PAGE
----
All this may sound like theological abstraction. But with Bonhoeffer I would like to dare a translation experiment that leads into the conflicts of our days and makes visible a nasty gulf between the supposedly productive and achievers on one side and those dismissed as superfluous and declared unproductive on the other side. The Hartz IV recipients not needed any6 more are on the other side [Hartz IV, the German welfare reform, combined income support and unemployment benefits and radically reduced the duration of benefits]. These people with their worries are rather foreign to middle class communities. Those outside look like a foreign ethnic group. Are the poor, the first addressants of the gospel and Jesus’ first concern? What does the “mystical-political double constitution of Jesus’ discipleship” (J.B. Metz) demand in times of Hartz IV for rights of the poor? Bonhoeffer set the church on the side of the poor: “The church is unconditionally obliged to the victims of every social order, even if they are not part of the Christian community” [Dietrich Bonhoeffer, The Church before the Jewish Question in: Collected Writings 1966]. Where and how is the church demanded today to stand on the side of the victims? Is the church spreading compassion with the victims or standing up for their rights?

On February 9, 2010 the German Federal Constitutional Court ruled on Hartz IV that the state is obligated in its commission to protect human dignity and in its welfare state mandate to ensure that the material prerequisites for dignified life are made available to those without any income. Millions of people who must live at the edge of the well-to-do society now have hope that their right to a dignified existence may be fulfilled.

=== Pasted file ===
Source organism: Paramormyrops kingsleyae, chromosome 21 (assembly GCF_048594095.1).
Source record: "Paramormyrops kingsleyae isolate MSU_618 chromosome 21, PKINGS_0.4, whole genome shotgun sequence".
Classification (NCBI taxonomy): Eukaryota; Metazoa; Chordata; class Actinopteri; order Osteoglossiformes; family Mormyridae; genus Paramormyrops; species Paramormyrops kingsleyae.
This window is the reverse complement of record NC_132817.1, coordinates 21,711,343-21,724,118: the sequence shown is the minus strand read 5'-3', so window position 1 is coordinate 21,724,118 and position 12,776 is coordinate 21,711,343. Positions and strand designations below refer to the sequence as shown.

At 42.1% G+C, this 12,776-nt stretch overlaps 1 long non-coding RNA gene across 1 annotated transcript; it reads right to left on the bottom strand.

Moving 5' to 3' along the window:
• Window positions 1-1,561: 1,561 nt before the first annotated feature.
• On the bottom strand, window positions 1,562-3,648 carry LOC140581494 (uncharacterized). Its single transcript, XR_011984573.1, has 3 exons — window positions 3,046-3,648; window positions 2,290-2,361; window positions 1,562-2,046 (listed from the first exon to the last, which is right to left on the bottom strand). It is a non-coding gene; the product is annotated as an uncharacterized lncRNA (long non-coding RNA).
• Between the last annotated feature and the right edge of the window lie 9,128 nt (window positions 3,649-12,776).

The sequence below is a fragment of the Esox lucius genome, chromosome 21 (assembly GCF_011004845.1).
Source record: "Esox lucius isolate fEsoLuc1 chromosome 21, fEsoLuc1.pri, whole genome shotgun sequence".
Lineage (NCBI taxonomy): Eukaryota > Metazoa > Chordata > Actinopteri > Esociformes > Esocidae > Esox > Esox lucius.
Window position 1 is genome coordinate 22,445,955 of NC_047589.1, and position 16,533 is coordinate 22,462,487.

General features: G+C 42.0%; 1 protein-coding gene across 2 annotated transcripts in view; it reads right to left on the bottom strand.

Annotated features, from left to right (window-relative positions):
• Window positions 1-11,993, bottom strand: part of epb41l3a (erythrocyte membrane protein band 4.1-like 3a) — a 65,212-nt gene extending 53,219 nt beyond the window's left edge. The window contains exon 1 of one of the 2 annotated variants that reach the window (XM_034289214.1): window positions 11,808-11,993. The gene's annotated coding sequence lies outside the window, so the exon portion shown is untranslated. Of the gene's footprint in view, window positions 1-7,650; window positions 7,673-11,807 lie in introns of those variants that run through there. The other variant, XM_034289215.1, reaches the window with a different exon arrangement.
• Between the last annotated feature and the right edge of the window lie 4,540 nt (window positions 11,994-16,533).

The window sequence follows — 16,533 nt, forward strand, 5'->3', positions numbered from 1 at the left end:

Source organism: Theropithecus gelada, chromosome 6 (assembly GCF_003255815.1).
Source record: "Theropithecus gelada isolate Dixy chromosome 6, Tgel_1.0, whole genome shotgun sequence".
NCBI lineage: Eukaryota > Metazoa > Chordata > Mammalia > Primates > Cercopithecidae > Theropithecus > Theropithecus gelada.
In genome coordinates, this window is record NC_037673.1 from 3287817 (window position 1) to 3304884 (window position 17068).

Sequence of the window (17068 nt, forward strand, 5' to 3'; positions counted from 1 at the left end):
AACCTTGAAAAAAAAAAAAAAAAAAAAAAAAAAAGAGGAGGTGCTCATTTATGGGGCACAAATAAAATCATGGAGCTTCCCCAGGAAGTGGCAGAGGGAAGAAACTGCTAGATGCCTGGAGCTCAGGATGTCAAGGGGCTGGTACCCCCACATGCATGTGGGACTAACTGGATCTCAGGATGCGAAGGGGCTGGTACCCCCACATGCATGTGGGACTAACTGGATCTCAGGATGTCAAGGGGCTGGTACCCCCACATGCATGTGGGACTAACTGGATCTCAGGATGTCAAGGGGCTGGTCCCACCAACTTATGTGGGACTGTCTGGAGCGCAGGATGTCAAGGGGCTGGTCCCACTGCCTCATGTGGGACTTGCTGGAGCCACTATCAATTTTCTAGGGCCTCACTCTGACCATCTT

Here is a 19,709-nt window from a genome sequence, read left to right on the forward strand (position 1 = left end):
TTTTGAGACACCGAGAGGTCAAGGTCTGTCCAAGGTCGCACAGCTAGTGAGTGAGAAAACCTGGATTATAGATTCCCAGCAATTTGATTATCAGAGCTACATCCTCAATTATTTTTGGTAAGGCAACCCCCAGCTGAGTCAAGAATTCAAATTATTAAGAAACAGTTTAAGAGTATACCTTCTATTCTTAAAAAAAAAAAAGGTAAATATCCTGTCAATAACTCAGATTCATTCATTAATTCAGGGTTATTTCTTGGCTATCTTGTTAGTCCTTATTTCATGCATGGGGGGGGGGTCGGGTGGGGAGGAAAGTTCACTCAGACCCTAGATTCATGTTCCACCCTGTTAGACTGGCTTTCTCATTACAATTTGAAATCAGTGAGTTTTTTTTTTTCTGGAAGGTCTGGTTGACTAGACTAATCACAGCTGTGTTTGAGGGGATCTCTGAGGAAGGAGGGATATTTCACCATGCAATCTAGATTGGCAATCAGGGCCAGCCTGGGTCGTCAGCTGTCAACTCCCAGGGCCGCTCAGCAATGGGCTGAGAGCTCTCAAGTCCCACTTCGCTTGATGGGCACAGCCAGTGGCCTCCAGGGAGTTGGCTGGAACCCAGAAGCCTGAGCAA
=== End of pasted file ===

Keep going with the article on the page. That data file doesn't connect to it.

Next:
A vigorous debate was kindled when the German government thought raising regular benefits merely five Euros to 364 Euro monthly and an education package for needy children would be just. The diakonia was not touched by this. I suggested an alternative calculation of benefits. However the diakonia on the federal plane was afraid of attacking the Hartz IV policy of the German government with a different calculation of benefits and preferred to merely counsel the political decision-makers. We gained ten regional associations of the diakonia who drew up an alternative benefit calculation. The proposal woke people up. The benefits must be at least 433 Euro. The difference of 69 Euro compared to the official government calculation of 364 Euro represents rights in cents and Euros withheld from the poor.